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Tauranga residents to consider how their future councillors are elected

Tauranga residents are being asked how they want their city’s future councillors to be elected. 

Mount Maunganui. Source: istock.com

Under the Local Electoral Act, councils must review how they represent their residents at least every six years. 

With the whole of the Tauranga City Council currently made up of appointed commissioners after the Government signalled it had little confidence in what was a dysfunctional council, chair Anne Tolley said it was the right time for a review. 

“We need to ensure we’re prepared for the next local election with a model that provides fair and effective representation for all individuals and communities,” she said. 

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An online survey is running until August 13. It asks residents about four options for electing representatives. It also asks them about ward boundaries, the number of councillors they want to elect, and if they want to establish community boards. 

Commissioners will then consider the feedback and develop a formal proposal, which will then be open for public submission. 

The commissioners’ terms started in February and will end next year after local body elections on October 8. 

Tauranga City Council has elected its representatives in the same way since 2010.

Option 1 – People elect seven councillors from three general wards, one Māori ward councillor, and two councillors at large

Tauranga City Council said the advantages of this model include geographic representation and a potential for more diversity of "at large" councillors, who can be from any area, to be elected.

However, it noted that the model would mean not all councillors represent the same number of electors and it could be confusing for voters. It also said the mixed model arrangement, similar to the one currently in place, may have "contributed to the previous council’s challenges".

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Option 2 – People elect nine councillors from one general ward and one Māori ward councillor

Tauranga City Council said the model "recognises shared common community of interest at city level for general electors". There's also a potential for candidates to represent interest groups spread city-wide.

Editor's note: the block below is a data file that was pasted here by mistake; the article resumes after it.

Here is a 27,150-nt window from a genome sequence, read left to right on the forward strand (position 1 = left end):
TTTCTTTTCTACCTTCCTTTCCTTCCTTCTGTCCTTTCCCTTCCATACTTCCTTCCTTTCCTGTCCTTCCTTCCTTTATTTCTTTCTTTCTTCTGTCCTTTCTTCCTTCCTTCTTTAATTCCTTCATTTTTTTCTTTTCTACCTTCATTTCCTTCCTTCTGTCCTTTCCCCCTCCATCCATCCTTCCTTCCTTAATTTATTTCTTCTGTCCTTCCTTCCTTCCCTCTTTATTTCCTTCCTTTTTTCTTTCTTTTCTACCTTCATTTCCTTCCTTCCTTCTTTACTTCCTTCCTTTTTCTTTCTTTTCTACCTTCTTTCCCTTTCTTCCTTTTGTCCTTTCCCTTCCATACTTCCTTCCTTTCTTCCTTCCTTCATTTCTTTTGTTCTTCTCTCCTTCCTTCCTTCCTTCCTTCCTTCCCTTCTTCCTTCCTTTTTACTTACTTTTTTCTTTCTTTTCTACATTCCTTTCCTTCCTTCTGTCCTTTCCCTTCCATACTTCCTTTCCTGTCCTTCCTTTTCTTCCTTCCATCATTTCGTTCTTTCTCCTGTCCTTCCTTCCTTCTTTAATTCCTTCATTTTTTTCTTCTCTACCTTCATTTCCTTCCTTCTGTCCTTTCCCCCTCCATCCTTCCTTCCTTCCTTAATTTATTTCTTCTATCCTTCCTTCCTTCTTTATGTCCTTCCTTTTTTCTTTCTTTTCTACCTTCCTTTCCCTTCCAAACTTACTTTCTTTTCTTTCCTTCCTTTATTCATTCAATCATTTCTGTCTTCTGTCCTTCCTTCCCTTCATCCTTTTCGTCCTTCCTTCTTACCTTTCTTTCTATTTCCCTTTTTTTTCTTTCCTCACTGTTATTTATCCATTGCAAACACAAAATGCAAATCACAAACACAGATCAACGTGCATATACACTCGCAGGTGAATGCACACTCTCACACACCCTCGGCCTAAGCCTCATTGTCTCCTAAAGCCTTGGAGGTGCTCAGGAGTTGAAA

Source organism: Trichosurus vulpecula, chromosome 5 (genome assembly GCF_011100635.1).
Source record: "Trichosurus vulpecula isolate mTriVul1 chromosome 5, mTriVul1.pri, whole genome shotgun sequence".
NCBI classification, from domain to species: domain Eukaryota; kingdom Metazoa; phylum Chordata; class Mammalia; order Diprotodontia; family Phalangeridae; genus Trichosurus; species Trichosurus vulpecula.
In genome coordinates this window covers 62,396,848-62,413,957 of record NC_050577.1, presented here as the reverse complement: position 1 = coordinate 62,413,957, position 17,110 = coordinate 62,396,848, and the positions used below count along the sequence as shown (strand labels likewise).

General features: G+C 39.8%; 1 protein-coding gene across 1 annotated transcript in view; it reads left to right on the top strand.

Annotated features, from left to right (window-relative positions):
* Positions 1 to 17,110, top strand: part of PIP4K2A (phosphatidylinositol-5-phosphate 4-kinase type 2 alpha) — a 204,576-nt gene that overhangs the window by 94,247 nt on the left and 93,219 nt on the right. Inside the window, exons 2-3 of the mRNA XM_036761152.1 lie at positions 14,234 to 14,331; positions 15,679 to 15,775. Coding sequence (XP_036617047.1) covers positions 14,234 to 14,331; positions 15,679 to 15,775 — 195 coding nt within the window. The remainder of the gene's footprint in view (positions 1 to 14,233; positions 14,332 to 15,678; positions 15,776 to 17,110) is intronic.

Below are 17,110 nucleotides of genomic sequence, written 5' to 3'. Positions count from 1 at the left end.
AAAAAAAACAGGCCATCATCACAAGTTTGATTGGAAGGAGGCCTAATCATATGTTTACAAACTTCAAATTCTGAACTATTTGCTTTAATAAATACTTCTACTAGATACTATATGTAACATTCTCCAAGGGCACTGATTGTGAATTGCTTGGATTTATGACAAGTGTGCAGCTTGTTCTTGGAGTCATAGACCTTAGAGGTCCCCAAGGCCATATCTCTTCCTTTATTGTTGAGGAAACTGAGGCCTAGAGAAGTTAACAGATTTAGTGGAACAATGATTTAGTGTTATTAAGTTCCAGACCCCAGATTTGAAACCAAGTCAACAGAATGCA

However, Tauranga City Council said the model could be seen as "inequitable" because general voters would elect up to nine councillors and Māori voters would elect only one councillor. There's also a lack of guarantee of geographically-based representation.

Option 3 – People elect 11 councillors from six general wards and one Māori ward councillor

The council said the model would be advantageous for geographic representation across the whole city. It said the model "may address the previous council’s challenges". It said the additional two councillors could also increase representation of communities of interest.

However, the council said the lack of general ward councillors could mean the model wouldn't represent city-wide communities of interest. Tauranga City Council said another disadvantage was that electors are only able to vote for a minority of councillors, and Māori electors would elect only 1 councillor out of 10.

"[A] larger number of councillors can be seen as creating more potential for disharmony and conflict," it noted. 

Option 4 – People elect 11 councillors from 11 general wards and one Māori ward councillor

Tauranga City Council said this model would be more "equitable" for both general and Māori voters because they would all be able to vote for one councillor. It said the option would also guarantee more geographic representation of communities of interest than other options.

However, the council noted that the option could lead to a perception ward councillors only represent their area. It also said the model would lead to "less potential for electing a more diverse group of councillors than other options". 

Full details of the proposal can be found on the Tauranga City Council website.